This is a step I almost forgot!  The epaulettes are basted across the shoulder seams.

Now is also a good time to add a hanger loop.  It takes only a few minutes to make one and baste it into position on the inside of the lining.  I skipped this step on my frock coat and have regretted it ever since.  

The collar is pinned and then basted into position.  All of the edges have been staystitched and I clipped both the neck edge and the collar about every inch.  This makes the collar much easier to attach.  

The lining with its attached interfacing is then flipped to the outside of the jacket so that the collar is sandwiched in the middle.  

Then I baste the hell out of everything as usual.  There are 6 layers to sew through here.  9 when I stitch over the epaulettes. 

Even with all that basting I still ended up with a little catch!  Grrrrrr!

The collar is trimmed out of the seam VERY CAREFULLY.  This is no time for a slip up!

I also trimmed away the interfacing.

While I still have access to the inside of the coat I added a sleeve head.  It's a 1.5" wide strip of bias cut wool sewn over the cap of the sleeve.  I experimented with both a single and double layer.  The single layer worked best.  The edge of the wool is aligned with the sleeve seam allowance and handstitched very close to the seam.  The goal is to "fill out" and improve the "fall" of the sleeve.  The result isn't stellar, but I keep telling myself that it's better than nothing.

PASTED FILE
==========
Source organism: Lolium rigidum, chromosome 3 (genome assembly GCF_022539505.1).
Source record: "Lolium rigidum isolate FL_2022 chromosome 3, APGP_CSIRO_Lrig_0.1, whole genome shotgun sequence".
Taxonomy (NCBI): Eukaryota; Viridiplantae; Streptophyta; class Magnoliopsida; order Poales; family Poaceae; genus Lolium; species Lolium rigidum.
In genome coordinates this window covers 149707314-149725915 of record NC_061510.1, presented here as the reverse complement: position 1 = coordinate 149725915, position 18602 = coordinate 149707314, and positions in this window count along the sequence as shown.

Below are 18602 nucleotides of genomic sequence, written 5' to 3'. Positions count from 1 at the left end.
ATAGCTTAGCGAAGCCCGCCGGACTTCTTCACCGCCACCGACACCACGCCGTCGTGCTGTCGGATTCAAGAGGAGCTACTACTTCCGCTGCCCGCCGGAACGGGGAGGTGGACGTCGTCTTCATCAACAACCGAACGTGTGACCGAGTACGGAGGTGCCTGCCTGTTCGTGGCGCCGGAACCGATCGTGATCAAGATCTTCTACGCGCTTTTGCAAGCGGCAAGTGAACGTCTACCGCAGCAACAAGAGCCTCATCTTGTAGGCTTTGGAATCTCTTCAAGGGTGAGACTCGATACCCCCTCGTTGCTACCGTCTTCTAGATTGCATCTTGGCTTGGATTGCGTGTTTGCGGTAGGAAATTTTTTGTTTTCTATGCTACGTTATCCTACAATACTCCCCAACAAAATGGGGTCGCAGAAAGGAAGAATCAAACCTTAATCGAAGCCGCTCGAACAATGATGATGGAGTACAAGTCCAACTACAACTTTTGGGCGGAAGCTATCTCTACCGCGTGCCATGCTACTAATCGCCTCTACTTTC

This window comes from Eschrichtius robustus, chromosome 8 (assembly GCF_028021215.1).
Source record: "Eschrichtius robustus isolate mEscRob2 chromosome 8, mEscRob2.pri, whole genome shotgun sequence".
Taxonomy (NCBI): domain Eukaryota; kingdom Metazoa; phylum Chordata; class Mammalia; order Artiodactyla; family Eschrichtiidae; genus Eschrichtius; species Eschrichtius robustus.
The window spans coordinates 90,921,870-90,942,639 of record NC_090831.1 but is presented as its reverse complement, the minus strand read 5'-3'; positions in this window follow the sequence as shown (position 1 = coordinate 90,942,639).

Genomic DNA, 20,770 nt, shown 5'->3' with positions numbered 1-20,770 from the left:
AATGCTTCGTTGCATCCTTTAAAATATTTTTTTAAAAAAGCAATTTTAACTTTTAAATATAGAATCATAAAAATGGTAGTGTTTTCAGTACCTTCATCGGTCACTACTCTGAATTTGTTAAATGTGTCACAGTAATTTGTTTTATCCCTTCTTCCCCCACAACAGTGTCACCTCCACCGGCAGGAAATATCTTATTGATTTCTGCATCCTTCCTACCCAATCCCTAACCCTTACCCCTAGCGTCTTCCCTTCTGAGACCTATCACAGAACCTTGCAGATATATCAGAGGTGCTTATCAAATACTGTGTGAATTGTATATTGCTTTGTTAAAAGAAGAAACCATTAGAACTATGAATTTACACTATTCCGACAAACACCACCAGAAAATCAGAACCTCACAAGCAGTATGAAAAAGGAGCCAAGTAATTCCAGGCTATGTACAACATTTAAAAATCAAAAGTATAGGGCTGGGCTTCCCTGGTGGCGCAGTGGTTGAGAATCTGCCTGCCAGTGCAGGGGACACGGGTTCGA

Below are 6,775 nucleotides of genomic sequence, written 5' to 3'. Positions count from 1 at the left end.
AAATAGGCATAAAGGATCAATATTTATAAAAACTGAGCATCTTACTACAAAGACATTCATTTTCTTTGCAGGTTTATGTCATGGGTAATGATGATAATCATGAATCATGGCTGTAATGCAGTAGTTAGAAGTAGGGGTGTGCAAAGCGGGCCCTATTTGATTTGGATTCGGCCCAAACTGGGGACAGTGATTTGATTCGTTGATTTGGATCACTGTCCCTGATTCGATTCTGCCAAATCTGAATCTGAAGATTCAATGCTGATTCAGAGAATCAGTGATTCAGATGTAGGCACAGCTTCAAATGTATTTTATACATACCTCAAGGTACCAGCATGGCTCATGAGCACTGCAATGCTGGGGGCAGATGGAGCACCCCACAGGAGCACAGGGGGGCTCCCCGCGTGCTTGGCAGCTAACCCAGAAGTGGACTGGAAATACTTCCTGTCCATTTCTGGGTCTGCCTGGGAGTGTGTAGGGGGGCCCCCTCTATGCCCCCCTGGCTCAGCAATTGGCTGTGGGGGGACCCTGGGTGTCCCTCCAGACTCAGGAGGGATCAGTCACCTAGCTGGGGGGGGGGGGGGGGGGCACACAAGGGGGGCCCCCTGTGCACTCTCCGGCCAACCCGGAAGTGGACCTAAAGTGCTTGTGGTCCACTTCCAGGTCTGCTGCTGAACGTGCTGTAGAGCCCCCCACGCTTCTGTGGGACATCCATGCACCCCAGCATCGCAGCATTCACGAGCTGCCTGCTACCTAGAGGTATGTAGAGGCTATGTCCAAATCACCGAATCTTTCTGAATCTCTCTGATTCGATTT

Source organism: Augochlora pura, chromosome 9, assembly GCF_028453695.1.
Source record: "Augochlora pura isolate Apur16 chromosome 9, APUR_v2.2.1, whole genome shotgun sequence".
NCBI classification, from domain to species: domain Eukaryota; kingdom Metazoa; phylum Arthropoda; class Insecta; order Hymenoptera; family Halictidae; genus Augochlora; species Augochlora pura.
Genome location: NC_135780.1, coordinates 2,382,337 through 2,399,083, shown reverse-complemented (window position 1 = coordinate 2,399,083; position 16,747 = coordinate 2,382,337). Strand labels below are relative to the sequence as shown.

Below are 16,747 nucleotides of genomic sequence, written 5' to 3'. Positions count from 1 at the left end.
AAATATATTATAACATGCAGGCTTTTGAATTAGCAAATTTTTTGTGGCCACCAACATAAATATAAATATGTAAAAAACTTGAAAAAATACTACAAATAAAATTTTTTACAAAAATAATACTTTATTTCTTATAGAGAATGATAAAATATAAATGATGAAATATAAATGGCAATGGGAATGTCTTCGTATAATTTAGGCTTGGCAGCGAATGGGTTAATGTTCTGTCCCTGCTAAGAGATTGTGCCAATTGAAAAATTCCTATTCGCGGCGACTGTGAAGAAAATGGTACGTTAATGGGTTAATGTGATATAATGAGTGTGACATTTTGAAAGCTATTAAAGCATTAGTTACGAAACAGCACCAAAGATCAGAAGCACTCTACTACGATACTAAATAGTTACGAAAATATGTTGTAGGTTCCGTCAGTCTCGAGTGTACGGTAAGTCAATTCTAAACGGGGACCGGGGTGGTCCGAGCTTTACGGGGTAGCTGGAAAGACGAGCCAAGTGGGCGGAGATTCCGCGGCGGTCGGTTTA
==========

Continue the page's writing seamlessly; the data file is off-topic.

From here on out it's mostly hemming and handsewing the lining, which I actually enjoy.  

Thursday, May 3, 2012

Safari -- The lining

Simplicity 6887 is for an unlined jacket, but making a lining isn't all that hard and will really improve the wearability of this jacket.  I just need to prepare myself mentally for working with polyester acetate, which must have been invented by the devil.  

I'm using a lightweight lining that's been in my stash for almost 2 years.  I bought it in a fabric dive on W 35th St. with a certain celebrity sewing blogger who has a strong dislike of heavy linings.  It was intended for a fall coat (the purple coat), and after getting it home and prewashing it, I decided it was just too wispy for my Maine climate.  So it's been sitting in a bin ever since.  

It's an iridescent brown / blue and will be perfect for this jacket.